As English ships sailed farther and farther from home waters, Tudor seamen dealt with an increased problem of shipboard morbidity and mortality. These men typically did a risk versus remuneration assessment of their intended voyages, calculating whether a high probability of sickness, injury or death on a voyage which might last years was worthwhile financially. This is true for all seamen except those impressed into the navy; those forced to serve the monarch were denied their customary freedom to assess the hazards inherent in any given voyage. Certainly merchant companies that had to compete for manpower, particularly during wartime, were more conscientious about retaining employees and they usually lacked the ability to compel men to serve.
Thousands of seamen were lost in the Tudor period, primarily to disease rather than shipboard or battle injury. The English commercial companies made the most strides to improve the lot of Elizabethan seamen in order to attract and preserve the labour force. Such efforts were, at best, minimally successful. However, recognizing that the status quo was unacceptable was important and the search for remedies had a favourable impact on employer-employee relations.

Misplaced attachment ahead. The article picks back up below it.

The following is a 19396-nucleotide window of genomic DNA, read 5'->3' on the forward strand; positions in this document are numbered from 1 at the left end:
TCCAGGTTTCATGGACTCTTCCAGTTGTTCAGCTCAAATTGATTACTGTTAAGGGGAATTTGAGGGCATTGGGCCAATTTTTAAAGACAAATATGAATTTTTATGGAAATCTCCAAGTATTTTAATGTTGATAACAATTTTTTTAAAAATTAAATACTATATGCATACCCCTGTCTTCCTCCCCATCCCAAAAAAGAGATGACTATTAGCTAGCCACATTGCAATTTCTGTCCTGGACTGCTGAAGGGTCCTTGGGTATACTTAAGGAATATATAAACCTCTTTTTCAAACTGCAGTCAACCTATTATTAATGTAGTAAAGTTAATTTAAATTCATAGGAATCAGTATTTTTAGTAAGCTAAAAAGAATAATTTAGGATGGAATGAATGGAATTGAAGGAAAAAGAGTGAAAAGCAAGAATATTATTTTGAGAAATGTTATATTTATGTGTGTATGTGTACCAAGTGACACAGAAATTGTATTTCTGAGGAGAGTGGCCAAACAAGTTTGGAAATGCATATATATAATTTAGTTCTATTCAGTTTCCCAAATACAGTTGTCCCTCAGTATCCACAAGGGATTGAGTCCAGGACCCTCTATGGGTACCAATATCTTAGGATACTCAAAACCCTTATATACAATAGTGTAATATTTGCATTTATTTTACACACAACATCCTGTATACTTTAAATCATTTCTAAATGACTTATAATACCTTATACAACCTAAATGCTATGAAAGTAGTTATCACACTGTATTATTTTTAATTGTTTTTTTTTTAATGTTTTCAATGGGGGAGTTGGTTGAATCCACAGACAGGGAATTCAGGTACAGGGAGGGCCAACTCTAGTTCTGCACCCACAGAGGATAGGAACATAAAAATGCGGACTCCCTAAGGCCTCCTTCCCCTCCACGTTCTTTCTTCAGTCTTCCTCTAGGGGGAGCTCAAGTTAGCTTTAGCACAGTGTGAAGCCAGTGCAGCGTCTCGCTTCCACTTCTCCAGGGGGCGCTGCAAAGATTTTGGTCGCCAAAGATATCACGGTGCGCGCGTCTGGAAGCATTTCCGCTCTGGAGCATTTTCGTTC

Naturally the Crown needed healthy seamen during wartime. Efforts at improvement came from seamen whose careers were characterized by horizontal movement between naval and non-naval employment. The Crown was resistant to change, overwhelmed as it was by the size of the problem, logistics and the desire to wage war on a budget.